Home Care Blog | July 5, 2016
In Home Care and Managing Diabetes | Having diabetes is not easy, and being a senior with diabetes can be even more difficult. If your senior loved one is facing the challenge of diabetes, know that you and they are not alone. There are close to 26 million Americans with diabetes, and there are more seniors with this disease that any other demographic. In fact, nearly 1 in 4 seniors over the age of 60 suffers from this disease.
Most seniors have what is called Type 2 diabetes. With this form of diabetes, the body does not produce enough insulin to manage the body’s sugar intake, or it no longer uses the insulin it does make, properly.
The risks of diabetes, especially in seniors, are serious. In addition to the direct complication of elevated blood sugar, diabetes can lead to high blood pressure, heart and kidney disease, blindness, and nerve damage, which can lead to amputations.
According to the American Diabetes Association, the cornerstone of diabetes management is lifestyle modification, which includes a proper diet and exercise. In home care aides can be essential in your senior loved one’s quest to make these adjustments.
For example, many seniors struggle with the planning and preparation of healthy food choices. They don’t only have diabetes, but they also have osteoarthritis, osteoporosis, or other mobility issue or pain factors that they are dealing with. In home care associates are able to assist your senior loved one with their food choices, the preparation of nutritious, diabetic-friendly meals, and even the shopping.
Smoking is bad for everybody, and it increases the risks of numerous severe medical conditions. For seniors with diabetes, smoking dramatically increases the risk of heart disease and vision loss. Smoking cessation and the avoidance of second-hand smoke is a critical element of controlling senior diabetes and its complications. In home care aides can help your loved one get to support groups, make good choices, find alternative activities, and provide emotional support.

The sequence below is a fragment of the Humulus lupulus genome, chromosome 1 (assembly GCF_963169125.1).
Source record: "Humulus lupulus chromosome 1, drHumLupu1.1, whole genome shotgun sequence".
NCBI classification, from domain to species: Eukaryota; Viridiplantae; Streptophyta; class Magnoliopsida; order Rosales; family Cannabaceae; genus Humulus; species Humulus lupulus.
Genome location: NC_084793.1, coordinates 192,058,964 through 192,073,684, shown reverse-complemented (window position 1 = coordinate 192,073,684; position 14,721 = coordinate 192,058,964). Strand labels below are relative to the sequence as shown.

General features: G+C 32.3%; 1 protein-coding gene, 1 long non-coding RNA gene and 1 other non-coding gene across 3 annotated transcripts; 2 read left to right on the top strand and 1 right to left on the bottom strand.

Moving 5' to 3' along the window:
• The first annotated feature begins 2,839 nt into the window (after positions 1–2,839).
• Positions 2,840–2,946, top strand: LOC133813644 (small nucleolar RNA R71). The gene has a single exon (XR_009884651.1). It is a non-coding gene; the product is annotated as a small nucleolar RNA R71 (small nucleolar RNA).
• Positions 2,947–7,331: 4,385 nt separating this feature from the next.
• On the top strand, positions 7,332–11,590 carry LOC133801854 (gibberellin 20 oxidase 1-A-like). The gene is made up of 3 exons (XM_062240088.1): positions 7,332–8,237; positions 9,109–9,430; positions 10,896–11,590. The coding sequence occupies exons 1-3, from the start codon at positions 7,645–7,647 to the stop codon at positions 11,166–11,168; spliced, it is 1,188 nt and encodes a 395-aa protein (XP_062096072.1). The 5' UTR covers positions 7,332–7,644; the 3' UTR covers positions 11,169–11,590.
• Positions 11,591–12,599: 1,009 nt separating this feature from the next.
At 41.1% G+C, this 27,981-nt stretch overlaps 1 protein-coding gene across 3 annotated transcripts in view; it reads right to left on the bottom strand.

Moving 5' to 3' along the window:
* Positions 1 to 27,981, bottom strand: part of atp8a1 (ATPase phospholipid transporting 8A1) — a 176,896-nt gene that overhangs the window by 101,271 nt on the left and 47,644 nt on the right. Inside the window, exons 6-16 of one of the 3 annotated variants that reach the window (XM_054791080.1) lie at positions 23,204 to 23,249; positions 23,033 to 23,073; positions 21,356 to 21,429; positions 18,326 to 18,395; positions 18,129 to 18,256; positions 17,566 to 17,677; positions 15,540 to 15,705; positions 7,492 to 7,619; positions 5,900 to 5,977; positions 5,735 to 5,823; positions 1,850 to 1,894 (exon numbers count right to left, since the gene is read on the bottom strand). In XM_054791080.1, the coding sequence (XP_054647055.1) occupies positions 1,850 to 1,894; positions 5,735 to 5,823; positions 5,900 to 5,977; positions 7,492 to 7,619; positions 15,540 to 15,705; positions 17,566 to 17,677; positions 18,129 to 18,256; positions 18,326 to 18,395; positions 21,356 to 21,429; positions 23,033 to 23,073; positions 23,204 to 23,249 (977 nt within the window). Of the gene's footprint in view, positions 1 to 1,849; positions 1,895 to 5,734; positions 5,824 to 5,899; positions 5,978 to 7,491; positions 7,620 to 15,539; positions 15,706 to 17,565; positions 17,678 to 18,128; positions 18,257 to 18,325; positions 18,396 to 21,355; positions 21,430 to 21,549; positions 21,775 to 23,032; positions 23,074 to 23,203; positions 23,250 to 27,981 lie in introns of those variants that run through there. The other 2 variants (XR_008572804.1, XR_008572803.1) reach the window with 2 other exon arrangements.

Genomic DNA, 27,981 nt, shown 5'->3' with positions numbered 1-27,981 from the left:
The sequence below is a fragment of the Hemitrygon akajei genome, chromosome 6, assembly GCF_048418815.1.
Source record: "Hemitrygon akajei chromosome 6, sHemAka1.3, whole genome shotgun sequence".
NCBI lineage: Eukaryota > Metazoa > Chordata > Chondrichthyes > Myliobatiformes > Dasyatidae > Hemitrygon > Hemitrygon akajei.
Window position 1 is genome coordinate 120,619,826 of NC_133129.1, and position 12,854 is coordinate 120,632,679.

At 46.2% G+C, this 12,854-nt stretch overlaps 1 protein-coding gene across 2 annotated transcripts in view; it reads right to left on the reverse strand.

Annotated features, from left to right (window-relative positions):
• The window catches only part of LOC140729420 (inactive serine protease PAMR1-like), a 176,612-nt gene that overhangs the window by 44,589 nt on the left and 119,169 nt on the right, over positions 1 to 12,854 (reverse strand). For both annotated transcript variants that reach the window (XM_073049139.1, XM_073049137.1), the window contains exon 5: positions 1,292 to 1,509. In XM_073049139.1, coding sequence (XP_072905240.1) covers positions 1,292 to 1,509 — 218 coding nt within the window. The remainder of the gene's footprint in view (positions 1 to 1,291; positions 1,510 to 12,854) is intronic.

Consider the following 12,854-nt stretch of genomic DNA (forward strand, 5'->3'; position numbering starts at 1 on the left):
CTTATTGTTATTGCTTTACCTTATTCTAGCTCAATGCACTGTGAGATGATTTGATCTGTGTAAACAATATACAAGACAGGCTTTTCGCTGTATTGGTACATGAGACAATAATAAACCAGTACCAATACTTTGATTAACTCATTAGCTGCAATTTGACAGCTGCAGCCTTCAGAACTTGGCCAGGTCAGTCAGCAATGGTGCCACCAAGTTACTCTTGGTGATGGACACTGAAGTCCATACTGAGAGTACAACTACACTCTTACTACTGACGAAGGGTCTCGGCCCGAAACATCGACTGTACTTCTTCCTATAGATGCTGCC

Perhaps the greatest thing a senior with diabetes can do is to increase their physical activity. Not only does this help keep the weight down, but it makes it easier to keep blood glucose levels down, which regulates blood pressure, helps lower cholesterol levels, and lowers stress and stress-related problems. Many times seniors are afraid to exercise because they are afraid of falling. In home care personnel can provide the support and assistance needed to increase your loved one’s feelings of safety and security.
In short, diabetes is a serious disease. However, with lifestyle modification and in home care support, your senior loved one can manage their diabetes and live a full and complete life.